Experts use drift modeling to define new MH370 search zone
Experts hunting for the missing Malaysian airliner are attempting to define a new search area by studying where in the Indian Ocean the first piece of wreckage recovered from the lost Boeing 777—a wing flap—most likely drifted from after the disaster that claimed 239 lives, the new leader of the search said.
Officials are planning the next phase of the deep-sea sonar search for Malaysia Airlines Flight 370 in case the current two-year search of 120,000 square kilometers (46,000 square miles) turns up nothing, said Australian Transport Safety Bureau chief commissioner Greg Hood, who took over leadership of the bureau last month.
However, a new search would require a new funding commitment, with Malaysia, Australia and China agreeing in July that the $160 million search will be suspended once the current stretch of ocean southwest of Australia is exhausted unless new evidence emerges that would pinpoint a specific location of the aircraft.
"If it is not in the area which we defined, it's going to be somewhere else in the near vicinity," Hood said in an interview this week.
Further analysis of the wing fragment known as a flaperon found on Reunion Island off the African coast in July last year—16 months after the plane went missing—will hopefully help narrow a possible next search area outside the current boundary.
Six replicas of the flaperon will be sent to Australia's Commonwealth Scientific and Industrial Research Organization's oceanography department in the island state of Tasmania where scientists will determine whether it is the wind or the currents that affect how they drift, Hood said. This will enable more accurate drift modeling than is currently available.
If more money becomes available, the Australian bureau, which is conducting the search on Malaysia's behalf, plans to fit the flaperons with satellite beacons and set them adrift at different points in the southern Indian Ocean around March 8 next year—the third anniversary of the disaster—and track their movements.
Meanwhile, barnacles found on the flaperon and an adjacent wing flap that washed up on Tanzania in June are being analyzed for clues to the latitudes they might have come from. The flap is in the Australian bureau's headquarters in Canberra where it has been scoured for clues by accident investigators.
Peter Foley, the bureau's director of Flight 370 search operations since the outset, said the enhanced drift modeling would hopefully narrow the next search area to a band of 5 degrees of latitude, or 550 kilometers (340 miles).
"Even the best drift analysis is not going to narrow it down to X-marks-the-spot," Foley said.
Some critics argue that the international working group that defined the current search area—which includes experts from the U.S. National Transportation Safety Board, Britain's Air Accidents Investigation Branch, the plane's manufacturer Boeing, Australia's Defense Science and Technology Group, satellite firm Inmarsat and electronics company Thales—made a crucial mistake by concluding that the most likely scenario was that no one was at the controls when the plane hit the ocean after flying more than five hours.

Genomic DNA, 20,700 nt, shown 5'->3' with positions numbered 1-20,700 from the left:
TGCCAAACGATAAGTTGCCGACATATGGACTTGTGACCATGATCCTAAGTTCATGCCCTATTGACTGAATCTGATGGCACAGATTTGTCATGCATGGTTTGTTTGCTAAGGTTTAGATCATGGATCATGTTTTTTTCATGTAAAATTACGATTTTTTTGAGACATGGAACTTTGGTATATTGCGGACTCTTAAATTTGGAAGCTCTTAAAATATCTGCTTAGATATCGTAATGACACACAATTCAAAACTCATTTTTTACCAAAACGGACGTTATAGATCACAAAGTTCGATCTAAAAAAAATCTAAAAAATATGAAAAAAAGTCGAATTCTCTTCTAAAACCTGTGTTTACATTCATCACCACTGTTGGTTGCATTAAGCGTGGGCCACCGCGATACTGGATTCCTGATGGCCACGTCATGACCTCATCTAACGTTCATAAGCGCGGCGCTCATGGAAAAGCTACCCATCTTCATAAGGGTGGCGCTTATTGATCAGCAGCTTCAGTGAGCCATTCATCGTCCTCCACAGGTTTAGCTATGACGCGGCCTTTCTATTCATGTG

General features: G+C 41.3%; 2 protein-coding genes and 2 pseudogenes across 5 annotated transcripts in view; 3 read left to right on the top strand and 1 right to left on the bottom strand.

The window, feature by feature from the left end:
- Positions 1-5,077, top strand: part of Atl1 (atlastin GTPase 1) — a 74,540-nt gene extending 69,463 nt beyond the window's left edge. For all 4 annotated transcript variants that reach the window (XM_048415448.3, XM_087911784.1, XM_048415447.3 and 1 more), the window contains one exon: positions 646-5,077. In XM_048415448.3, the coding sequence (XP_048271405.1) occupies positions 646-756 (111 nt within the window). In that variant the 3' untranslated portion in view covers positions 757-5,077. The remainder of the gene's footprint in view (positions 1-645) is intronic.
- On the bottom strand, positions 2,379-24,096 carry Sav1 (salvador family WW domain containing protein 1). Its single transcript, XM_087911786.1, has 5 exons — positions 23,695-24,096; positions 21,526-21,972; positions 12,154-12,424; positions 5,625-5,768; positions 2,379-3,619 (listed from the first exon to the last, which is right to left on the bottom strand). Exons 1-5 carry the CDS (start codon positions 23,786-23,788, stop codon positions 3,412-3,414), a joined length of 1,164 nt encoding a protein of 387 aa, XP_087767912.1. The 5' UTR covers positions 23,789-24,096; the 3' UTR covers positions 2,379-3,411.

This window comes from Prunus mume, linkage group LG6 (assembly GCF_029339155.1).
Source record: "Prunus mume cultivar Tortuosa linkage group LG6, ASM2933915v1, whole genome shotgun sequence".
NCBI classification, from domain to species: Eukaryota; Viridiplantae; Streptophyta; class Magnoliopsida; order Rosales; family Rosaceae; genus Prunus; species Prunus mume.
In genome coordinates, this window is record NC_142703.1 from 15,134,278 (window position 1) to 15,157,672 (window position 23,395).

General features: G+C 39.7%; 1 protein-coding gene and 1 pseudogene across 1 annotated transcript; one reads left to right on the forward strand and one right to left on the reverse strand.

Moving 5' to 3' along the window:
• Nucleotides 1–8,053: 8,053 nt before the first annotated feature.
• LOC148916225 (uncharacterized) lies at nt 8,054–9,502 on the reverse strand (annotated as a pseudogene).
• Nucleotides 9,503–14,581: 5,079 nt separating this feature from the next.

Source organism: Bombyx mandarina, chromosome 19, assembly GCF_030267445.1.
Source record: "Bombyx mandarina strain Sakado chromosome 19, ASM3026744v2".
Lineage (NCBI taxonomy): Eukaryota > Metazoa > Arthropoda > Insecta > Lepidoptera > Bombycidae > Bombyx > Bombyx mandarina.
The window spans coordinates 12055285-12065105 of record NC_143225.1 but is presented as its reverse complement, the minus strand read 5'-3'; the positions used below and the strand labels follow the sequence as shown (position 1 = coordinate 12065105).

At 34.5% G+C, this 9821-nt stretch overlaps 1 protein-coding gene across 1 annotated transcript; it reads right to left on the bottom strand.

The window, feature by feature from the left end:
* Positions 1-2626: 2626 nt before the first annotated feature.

The airliner veered far off course during a flight from Kuala Lumpur, Malaysia, to Beijing. What happened to the plane has become one of the biggest mysteries in aviation, with a wide range of theories, including that a hijacker could have killed everyone on board early in the flight by depressurizing the plane.
The current search area was defined by analysis of a final satellite signal from the plane that indicated it had run out of fuel. Scientists have determined how far the plane could have travelled from a height of up to 12,200 meters (40,000 feet) after both engines lost power.
But critics who favor the theory that Captain Zaharie Ahmad Shah hijacked the plane argue that he could have glided the plane beyond the current search area. Some say he could have made a controlled ditch at sea in order to minimize debris and make the plane vanish as completely as possible. Officials say Zaharie flew a similar route on his home flight simulator only weeks before the disaster.
Foley said his bureau's analysts were working on the flap to ascertain whether or not it was deployed when the plane hit the water. They will test their hypothesis with the Boeing accident investigation team to validate their findings.
Recent analysis of the final satellite signals also suggest the plane was descending at a rate of between 3,700 meters (12,000 feet) and 6,100 meters (20,000 feet) a minute before it crashed. A rate of 600 meters (2,000 feet) a minute would be typical of a controlled descent.
"The rate of descent combined with the position of the flap—if it's found that it is not deployed—will almost certainly rule out either a controlled ditch or glide," Foley said.
"If it's not in a deployed state, it validates, if you like, where we've been looking," he said.
Crews have not given up hope of finding the plane in the current search area, which because of bad weather and 20-meter (65-foot) swells could take them until December to finish scanning.
Less than 10,000 square kilometers (4,000 square miles) of seabed, which is outside the original 60,000-square-kilometer (23,000-square-mile) high-priority search zone, remain to be searched.
More than 20 sonar contacts require closer examination by a sonar-equipped underwater drone. These are between 2,700 kilometers (1,700 miles) and 1,900 kilometers (1,200 miles) from the Australian port of Fremantle where the search ships are based.
"We are still hopeful and optimistic," said Hood.
Foley said finding the plane was the only chance of the solving the mystery of what happened aboard Flight 370.
"We will never know what happened to that aircraft until we find it," Foley said.
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